It was also interesting that those involved in the decisions (including lawyers representing) weren't aware of the effect at all - which is consistent with your belief that it isn't a factor. (Yes - I can use your disbelief in it as evidence it exists! Only slightly tongue-in-cheek)
(PS: More details here: http://www.pnas.org/content/suppl/2011/03/30/1018033108.DCSupplemental/pnas.201018033SI.pdf . There's a very impressive looking graph on Page 3 ... rather sad for those of us who believe that we are all logical when making judgements.
They've also reanalysed the data & reinterviewed personnel involved with the decisions to ensure that other factors couldn't explain their findings: http://www.pnas.org/content/108/42/E834.full.pdf+html?sid=a7f4e274-1fbd-4176-b4c7-d0d42d74d3d4 )
10-26-2012, 03:38 AM
But overall, look, you get to pitch when you get to pitch. Be ready.
This is probably the case as I am not sure how many of us can control when we pitch.
That said, if there is some way to control it all I can say from my little corner of the world, having interviewed/hired a number of people and having argued several cases to judges and juries (including those with multiple litigants), whomever has the first or last word does have a distinct advantage as the theory of primacy and recency at least seems to have borne out.
I don't pretend to be an expert as to any of this, and I certainly don't mean to sound like one, but this has been my experience and I think it's at least worth considering.
ps In arguing (rarely, of course) with my wife i have also found that order does not matter one bit. My pitch is rarely if ever the one that is accepted.
10-26-2012, 04:34 AM
I've just done a bit of poking around to find related studies for pitches.
Basically the model is 'decision fatigue' - so that exhaustion, being tired etc gives us the tendency to take the 'default' option in a decision.
So, in the case of parole, the 'default option' was to deny parole.
What is the 'default option' in a pitch? To buy or reject?
Some researchers call it 'depletion-induced mindlessness'.
There are also studies that show that those who are fatigued are less patient when given a task. This would seem to indicate that, when listening to pitches, they'd be less tolerant to small 'bumps'. Yes - if the pitch is perfect they'd probably still be impressed but they'd be less tolerant of any small imperfections.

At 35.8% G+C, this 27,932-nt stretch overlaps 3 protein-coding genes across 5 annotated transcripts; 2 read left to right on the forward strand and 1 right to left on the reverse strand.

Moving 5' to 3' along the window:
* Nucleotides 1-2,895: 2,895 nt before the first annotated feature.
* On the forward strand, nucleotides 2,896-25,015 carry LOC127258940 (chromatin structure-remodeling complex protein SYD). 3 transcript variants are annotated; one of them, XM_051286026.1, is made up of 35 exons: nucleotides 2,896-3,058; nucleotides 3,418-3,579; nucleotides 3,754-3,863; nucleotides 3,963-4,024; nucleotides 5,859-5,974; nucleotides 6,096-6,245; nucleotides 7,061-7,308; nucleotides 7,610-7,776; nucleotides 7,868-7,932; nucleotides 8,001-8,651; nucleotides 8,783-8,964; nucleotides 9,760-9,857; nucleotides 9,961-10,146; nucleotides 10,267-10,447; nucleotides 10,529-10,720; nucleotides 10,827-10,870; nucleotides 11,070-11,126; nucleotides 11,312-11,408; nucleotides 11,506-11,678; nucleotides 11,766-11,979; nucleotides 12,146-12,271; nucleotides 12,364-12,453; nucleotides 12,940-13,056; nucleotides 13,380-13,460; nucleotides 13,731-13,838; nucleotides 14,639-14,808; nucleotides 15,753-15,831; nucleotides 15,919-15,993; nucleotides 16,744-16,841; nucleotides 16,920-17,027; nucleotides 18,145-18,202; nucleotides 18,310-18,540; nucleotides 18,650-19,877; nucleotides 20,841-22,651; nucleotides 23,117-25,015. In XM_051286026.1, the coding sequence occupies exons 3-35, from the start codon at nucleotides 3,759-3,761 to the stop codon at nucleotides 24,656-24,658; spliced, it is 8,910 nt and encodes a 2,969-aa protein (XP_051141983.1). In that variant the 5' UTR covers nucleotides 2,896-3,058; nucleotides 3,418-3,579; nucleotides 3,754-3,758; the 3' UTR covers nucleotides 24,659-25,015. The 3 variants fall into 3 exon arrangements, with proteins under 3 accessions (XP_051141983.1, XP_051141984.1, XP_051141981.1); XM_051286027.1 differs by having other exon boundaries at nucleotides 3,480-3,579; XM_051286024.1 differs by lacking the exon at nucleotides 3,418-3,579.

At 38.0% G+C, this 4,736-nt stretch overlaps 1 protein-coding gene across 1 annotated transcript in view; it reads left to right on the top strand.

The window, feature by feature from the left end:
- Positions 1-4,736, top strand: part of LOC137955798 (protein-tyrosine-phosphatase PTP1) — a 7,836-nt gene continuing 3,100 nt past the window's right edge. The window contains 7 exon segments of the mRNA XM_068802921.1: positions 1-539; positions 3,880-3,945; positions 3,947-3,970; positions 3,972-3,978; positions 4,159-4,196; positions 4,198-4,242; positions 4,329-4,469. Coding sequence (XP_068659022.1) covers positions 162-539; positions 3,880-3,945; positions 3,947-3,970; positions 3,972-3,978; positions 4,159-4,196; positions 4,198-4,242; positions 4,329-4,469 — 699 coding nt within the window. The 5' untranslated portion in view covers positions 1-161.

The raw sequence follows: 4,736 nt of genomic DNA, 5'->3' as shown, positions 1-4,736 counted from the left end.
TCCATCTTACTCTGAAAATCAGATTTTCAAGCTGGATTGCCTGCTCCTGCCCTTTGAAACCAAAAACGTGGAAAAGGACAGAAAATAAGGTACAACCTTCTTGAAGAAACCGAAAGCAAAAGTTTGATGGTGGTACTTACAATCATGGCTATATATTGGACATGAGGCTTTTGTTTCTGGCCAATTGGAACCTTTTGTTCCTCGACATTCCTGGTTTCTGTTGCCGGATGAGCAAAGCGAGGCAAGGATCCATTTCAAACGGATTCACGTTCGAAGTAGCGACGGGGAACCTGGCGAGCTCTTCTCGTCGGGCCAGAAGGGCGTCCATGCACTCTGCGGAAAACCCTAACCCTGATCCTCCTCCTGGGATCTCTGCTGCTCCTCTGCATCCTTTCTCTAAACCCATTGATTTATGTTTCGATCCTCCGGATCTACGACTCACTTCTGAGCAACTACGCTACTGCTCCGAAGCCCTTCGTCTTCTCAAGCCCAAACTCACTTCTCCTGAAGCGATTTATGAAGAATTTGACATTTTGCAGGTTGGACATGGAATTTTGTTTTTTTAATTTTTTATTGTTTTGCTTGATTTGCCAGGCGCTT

The good news is that you can use the fact that they have 'depletion-induced mindlessness' to manipulate the outcome.
In the study Resource Depletion And Consumer Compliance (http://www.carlsonschool.umn.edu/assets/123555.pdf) researchers found that "depletion appears to increase susceptibility to inﬂuence attempts only when the inﬂuence attempt contains the lure of a suitable heuristic that can function as the basis for decision making".
In other words, since the listener's decision making system isn't working as well when they are fatigued, you can use 'tricks' to trigger an automatic response. For example - they are more susceptible to techniques like compliments, doing them a favour first (which triggers the 'reciprocitiy' response) and a desire for consistency.
This graph is from Experiment 4 (tricking them into the result you want using reciprocity) - but the results are similar to Experiment 5 (tricking them into the result you want using a compliment):
So you can use a trick to manipulate them - that's good for a pitch .. right?
Unfortunately it seem that these manipulations only work when there is a low 'cost of compliance' - so it works well if you are trying to get them to agree to volunteer to help out some time in the next week ... but lousily if you are trying to get them to volunteer to help at 5:30am on Saturday.
Conclusion: When the 'cost of compliance' is high, your best option is to have the listener fresh and not tired.
It's a fascinating area.
(PS: I'm too lazy to look up the actual paper, but this link (http://www.abc.net.au/science/articles/2010/02/01/2806813.htm) talks about a study that finds high glucose levels means that your decision-making is weighted towards a larger, future reward.)
10-26-2012, 01:42 PM
I've found that on the occasions when I'm first in, I'm the front runner and it's my job to lose. I was the exec's top choice before they ever came to me because my sample and quote lined up with how the execs saw the project tonally and what they had to spend. I also believe that execs usually have in mind who they want to hire when they start the process of hearing takes.
I've also found that when I'm last in and there's been a ton of people who have already pitched - the execs don't know what they want and there's a chance that job is never going to be filled.
So with that being said, I'd much prefer to be the first writer in.